Microsoft Killed AutoPatcher - No More Third Party Windows Updates

It's Windows Updates or nothing!

The AutoPatcher project is dead, courtesy of Microsoft. Antonis Kaladis, AutoPatcher Project Manager broke the news on August 29, revealing that Microsoft killed the initiative designed to supply offline Windows updates. AutoPatcher debuted back in 2003, and functioned with no issues or legal hassles from the Redmond company for four years. Now, Microsoft has changed its tune in relation to the project and issued a response involving a cease and decease letter. Subsequently, although the official AutoPatcher website is still up and running, the download page returns a 404 error. Additionally, Microsoft is also focusing on alternative online locations distributing AutoPatcher.

"Today we received an e-mail from Microsoft, requesting the immediate take-down of the download page, which of course means that AutoPatcher is probably history. As much as we disagree, we can do very little, and although the download page is merely a collection of mirrors, we took the download page down. We would like to thank you for your support. For the past 4 years, it has been a blast. Unfortunately, it seems like it's the end of AutoPatcher as we know it", Kaladis revealed.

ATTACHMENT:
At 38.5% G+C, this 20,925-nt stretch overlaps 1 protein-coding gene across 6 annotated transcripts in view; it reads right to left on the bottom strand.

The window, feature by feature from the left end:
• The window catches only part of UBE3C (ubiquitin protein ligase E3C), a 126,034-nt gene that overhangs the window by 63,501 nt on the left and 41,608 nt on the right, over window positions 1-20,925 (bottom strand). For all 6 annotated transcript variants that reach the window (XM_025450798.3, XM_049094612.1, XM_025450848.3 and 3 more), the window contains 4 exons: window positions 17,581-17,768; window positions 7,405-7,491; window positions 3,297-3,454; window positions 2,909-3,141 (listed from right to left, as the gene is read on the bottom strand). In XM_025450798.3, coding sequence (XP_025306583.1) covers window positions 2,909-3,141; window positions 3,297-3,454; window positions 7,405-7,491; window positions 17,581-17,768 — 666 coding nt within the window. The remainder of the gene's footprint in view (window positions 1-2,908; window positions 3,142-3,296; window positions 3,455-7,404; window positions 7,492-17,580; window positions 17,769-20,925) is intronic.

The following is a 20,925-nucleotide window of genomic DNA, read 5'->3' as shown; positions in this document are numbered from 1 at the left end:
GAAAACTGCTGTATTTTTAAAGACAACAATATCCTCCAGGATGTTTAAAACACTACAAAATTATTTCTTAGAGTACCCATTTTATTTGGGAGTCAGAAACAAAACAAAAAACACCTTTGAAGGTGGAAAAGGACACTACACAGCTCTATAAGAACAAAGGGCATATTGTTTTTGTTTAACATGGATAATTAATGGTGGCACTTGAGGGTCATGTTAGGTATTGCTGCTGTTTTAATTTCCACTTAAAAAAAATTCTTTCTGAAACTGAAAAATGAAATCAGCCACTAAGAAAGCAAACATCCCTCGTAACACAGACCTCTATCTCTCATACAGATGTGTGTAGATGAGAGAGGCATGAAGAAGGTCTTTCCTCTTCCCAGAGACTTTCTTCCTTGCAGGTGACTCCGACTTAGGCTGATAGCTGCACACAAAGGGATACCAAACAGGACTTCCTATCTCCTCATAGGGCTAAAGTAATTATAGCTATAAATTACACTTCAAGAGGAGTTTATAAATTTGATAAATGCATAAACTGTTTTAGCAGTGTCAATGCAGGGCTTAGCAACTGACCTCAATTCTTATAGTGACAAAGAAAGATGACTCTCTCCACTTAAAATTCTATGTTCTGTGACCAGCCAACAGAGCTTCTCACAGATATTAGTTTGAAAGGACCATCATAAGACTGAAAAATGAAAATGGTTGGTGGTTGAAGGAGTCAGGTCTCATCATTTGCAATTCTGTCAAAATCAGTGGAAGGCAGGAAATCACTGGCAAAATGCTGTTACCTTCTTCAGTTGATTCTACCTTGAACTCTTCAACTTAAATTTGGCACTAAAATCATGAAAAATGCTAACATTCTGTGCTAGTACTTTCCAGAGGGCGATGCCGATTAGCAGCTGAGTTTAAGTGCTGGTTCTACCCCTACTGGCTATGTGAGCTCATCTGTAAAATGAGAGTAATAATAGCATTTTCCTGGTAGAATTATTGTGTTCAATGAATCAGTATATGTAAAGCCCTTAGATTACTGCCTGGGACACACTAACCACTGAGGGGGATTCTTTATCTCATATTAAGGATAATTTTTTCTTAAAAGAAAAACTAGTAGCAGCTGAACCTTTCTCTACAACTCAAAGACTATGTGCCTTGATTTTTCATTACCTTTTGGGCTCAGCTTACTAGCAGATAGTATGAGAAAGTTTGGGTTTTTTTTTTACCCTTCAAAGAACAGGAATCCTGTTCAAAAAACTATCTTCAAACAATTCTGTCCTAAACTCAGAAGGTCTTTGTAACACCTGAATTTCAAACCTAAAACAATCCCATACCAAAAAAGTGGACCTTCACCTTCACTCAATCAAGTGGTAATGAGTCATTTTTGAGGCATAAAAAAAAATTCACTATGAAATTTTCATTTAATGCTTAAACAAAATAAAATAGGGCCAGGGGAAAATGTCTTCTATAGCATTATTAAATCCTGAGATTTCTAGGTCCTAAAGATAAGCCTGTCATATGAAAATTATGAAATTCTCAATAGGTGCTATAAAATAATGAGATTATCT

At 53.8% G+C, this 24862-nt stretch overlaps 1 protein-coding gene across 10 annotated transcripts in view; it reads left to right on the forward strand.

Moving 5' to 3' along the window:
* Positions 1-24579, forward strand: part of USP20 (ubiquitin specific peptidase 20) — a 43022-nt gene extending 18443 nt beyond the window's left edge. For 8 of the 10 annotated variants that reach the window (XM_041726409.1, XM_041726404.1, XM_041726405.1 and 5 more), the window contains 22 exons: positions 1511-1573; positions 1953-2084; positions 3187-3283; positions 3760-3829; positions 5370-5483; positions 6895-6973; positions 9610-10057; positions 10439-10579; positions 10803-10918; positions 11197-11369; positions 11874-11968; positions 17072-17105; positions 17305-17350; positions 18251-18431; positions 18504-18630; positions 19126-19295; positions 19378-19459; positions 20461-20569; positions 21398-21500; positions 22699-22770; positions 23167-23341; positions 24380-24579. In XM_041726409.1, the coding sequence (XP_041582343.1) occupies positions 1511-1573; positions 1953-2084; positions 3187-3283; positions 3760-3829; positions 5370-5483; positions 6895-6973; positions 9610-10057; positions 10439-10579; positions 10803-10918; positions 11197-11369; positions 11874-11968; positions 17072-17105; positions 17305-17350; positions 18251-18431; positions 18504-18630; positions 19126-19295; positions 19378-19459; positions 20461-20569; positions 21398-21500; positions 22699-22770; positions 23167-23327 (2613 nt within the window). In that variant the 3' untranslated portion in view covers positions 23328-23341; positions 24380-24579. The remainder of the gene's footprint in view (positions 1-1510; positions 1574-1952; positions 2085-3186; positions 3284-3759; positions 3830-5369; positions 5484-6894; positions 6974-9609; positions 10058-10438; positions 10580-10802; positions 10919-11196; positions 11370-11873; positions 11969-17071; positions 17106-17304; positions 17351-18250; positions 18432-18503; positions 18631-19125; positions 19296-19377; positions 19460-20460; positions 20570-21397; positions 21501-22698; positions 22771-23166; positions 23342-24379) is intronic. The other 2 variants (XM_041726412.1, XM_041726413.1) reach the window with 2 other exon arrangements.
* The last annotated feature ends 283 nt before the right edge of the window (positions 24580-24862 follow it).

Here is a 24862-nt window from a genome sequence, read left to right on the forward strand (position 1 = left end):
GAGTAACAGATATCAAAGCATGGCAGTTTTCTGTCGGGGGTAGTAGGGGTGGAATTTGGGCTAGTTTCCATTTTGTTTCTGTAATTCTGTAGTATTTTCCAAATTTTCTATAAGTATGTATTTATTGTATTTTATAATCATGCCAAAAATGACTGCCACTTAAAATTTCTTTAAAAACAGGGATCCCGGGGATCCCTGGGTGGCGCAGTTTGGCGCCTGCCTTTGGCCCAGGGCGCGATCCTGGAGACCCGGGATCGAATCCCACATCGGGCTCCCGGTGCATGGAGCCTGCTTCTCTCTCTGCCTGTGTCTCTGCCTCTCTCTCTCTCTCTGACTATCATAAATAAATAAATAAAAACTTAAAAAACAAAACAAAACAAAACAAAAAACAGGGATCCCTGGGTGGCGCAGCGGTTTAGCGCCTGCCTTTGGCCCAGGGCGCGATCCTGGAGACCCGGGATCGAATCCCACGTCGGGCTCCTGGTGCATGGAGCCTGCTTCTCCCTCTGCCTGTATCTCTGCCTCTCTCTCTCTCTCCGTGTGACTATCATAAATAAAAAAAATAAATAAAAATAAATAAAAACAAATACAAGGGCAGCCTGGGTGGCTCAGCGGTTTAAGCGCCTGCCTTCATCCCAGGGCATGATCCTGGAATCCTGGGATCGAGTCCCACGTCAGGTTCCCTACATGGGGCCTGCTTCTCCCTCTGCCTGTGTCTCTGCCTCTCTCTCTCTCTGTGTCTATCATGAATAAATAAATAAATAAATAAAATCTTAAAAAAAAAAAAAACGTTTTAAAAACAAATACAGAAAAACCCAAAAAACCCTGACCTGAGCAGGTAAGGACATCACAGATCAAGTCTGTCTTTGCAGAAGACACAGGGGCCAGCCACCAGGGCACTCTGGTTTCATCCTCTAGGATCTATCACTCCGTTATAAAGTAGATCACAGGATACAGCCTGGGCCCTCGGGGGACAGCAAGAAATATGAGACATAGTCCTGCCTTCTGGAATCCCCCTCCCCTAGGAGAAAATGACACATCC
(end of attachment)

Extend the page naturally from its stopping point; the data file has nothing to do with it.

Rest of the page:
Before it was shut down, AutoPatcher was offering updates for Windows 2000, Windows XP and even Windows Vista. The package had an immense advantage over Microsoft's official Windows Update infrastructure allowing users to get their hands on a large collection of updates via a single download and deploy it offline. "AutoPatcher combines the advantage of both Windows Update (presentation and description of updates and automated installation), and the special administrative updates (portability and installation without the need of an Internet connection)," reads a fragment from the description of the now defunct project.

Microsoft is very sensitive on the issue of the redistribution of its software. The Redmond company aims to be the only online source for updates, and taking AutoPatcher down is an illustrative example of Microsoft's policy concerning independent distributors and its proprietary software. Until the time of this article Microsoft failed to offer an official explanation related to the faith it decided for AutoPatcher.

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